Medical cannabis was confiscated from a mother who tried to bring it home for her nine-year-old daughter who suffers from severe epilepsy.
Emma Appleby and her daughter, Teagan, were stopped at Southend Airport after flying from Amsterdam. They were carrying £4,500 worth of cannabis oil capsules, which they bought from the Dutch capital after they were refused a legal prescription in the UK.
While the family was released, customs officials seized the medical cannabis as it is illegal to bring the drug into the country without proper authorization.
The cannabis oil that the Border Force confiscated was three months’ worth of medication for Teagan, who has a rare chromosomal disorder. The girl also has Lennox-Gastaut syndrome, which causes as many as 300 seizures a day.
Doctors in the UK refused to give Teagan a prescription for medical cannabis that contains a high concentration of THC, which is the main psychoactive compound in cannabis. Mrs. Appleby believes that a combination of THC and cannabidiol (CBD) will significantly reduce her daughter’s seizures and relieve her symptoms.
Mrs. Appleby said that her daughter had seizures every day and every night. With these multiple seizures, she’s never sure whether her daughter will wake up the following morning.
According to her, medical cannabis is their last resort as they have already tried all treatment options available to them in the UK, including a succession of pharmaceutical drugs and diets. These conventional medications, she explained, have either failed to reduce Teagan’s symptoms or caused severe side effects.
However, while trying to get access to medical cannabis in the UK, she was “passed from pillar to post,” only to be met with a flat “no” each time. Her request for an import license on compassionate grounds was also refused. As a result, she secured a prescription in Rotterdam.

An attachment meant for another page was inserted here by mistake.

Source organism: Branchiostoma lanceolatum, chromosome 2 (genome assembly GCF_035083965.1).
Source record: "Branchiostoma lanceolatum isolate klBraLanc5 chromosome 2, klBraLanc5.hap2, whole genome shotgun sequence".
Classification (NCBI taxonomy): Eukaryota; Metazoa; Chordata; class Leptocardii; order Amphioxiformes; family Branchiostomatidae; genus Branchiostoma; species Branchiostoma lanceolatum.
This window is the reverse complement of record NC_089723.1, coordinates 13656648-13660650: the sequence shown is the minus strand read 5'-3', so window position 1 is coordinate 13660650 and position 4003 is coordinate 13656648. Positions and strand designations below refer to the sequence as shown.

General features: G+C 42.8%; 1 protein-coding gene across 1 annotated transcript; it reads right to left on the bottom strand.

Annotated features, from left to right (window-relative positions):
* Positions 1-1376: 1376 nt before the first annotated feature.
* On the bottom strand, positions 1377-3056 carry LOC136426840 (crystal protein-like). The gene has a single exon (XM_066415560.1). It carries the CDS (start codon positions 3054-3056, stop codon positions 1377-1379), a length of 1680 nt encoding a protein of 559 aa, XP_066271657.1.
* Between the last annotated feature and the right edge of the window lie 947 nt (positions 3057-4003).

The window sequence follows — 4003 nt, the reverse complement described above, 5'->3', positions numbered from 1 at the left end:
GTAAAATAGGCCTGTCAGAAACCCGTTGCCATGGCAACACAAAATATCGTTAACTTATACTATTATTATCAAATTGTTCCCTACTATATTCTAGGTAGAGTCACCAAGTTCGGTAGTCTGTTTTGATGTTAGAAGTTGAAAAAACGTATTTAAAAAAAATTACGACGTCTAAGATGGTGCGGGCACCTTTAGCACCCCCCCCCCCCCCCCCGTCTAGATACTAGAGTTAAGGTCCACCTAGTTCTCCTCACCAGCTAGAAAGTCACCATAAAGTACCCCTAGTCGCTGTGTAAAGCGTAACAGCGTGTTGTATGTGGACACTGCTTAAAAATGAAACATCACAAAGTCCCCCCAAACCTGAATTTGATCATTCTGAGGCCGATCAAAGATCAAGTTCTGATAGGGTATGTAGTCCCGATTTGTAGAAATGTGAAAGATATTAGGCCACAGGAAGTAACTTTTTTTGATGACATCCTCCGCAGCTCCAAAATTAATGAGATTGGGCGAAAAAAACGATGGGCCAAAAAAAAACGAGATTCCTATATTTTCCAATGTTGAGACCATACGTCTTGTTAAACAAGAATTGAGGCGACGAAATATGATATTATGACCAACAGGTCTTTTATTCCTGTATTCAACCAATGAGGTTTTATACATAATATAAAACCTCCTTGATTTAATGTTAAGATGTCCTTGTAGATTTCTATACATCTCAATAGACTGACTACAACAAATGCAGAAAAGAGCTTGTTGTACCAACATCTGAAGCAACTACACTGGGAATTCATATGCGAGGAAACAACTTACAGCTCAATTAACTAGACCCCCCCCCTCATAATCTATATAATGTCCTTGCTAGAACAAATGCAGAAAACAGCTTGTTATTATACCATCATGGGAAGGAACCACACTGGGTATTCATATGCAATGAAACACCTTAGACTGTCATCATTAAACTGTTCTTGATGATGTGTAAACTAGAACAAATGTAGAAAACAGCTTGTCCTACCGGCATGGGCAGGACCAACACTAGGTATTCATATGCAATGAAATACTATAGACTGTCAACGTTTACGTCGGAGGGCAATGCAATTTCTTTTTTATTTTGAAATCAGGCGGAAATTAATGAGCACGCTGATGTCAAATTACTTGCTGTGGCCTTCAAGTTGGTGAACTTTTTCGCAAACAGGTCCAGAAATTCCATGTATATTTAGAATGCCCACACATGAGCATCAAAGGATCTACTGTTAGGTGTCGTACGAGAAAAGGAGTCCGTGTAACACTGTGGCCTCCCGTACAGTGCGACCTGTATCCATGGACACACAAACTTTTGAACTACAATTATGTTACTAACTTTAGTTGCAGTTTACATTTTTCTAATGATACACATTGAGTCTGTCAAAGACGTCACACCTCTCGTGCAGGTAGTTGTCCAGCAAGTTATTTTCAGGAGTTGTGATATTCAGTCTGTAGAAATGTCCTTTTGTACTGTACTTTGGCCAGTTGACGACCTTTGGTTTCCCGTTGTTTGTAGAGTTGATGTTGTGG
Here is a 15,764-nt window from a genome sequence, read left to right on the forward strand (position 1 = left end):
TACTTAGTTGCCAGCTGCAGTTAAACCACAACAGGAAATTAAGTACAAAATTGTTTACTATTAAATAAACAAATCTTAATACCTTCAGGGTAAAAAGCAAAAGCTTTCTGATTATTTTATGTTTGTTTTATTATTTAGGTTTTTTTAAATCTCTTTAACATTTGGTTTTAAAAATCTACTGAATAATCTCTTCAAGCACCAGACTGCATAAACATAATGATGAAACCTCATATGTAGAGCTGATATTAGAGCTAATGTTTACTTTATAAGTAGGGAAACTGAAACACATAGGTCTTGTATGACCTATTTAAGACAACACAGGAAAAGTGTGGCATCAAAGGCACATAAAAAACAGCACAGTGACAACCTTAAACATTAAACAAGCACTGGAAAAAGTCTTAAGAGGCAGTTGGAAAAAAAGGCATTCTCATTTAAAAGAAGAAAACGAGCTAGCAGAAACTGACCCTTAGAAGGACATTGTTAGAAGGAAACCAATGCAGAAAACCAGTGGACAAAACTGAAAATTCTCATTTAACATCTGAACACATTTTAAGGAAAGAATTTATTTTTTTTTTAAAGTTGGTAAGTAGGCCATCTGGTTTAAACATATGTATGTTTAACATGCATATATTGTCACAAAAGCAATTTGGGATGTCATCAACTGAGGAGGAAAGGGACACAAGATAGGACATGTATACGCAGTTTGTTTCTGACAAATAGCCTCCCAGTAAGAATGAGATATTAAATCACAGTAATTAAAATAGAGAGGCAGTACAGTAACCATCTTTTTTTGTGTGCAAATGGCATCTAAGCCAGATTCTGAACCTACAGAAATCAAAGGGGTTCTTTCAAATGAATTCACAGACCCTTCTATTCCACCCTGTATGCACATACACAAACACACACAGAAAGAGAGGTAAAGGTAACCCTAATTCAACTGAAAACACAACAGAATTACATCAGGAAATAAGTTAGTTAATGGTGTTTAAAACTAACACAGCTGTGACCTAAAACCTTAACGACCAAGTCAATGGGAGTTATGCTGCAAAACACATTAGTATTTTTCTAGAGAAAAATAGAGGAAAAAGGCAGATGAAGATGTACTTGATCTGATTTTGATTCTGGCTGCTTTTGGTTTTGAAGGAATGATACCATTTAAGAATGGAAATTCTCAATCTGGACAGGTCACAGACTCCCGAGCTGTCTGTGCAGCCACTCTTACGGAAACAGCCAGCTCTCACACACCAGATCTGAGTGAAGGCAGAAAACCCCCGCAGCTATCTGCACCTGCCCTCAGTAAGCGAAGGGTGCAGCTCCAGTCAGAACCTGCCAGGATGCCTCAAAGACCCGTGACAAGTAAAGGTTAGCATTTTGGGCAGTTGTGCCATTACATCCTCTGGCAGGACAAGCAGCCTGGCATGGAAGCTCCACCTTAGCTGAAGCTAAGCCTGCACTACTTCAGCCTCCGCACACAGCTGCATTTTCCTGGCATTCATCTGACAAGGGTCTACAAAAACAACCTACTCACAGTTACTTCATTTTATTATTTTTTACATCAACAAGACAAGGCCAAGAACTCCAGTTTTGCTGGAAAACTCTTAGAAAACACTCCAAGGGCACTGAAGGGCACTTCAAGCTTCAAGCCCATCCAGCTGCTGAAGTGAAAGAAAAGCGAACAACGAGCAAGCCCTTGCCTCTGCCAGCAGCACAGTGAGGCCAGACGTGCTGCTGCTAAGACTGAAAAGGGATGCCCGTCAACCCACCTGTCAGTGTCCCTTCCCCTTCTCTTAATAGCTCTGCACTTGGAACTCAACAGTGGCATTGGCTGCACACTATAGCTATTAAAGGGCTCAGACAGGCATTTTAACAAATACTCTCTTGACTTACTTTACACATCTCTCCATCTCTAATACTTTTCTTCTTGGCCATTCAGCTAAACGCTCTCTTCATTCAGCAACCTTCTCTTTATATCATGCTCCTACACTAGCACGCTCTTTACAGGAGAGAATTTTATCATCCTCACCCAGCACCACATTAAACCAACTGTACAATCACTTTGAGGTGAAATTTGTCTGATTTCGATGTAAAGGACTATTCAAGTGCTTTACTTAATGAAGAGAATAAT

And with the money she raised from crowdfunding, Mrs. Appleby was able to purchase three months’ supply of medical cannabis at a pharmacy in The Hague.
Yes, it sounds like the case of Billy Caldwell all over again. Both scenarios involve a parent illegally bringing home medical cannabis to save their child and airport authorities confiscating the medication.
The only difference is that Billy’s story ended well, with authorities returning the 13-year-old’s medicine after he was hospitalized a few days later.
Emma Appleby, Lee Moore, and their 9-year-old daughter, Teagan, after their medical cannabis was confiscated. Photo by STEFAN ROUSSEAU. Photo credit.
Billy’s case was one of the reasons why the UK government was pressured to do a review of its cannabis policies. This review resulted in the Home Office making it legal for specialist doctors in the country to prescribe medical cannabis to qualified patients.
However, despite this change in the law last November, specialists still do not willingly hand out prescriptions. This is because the liability falls on them in case things go wrong.
Mrs. Appleby said that she was “devastated” about what happened. But she vowed that she will fight to get her daughter’s medication back.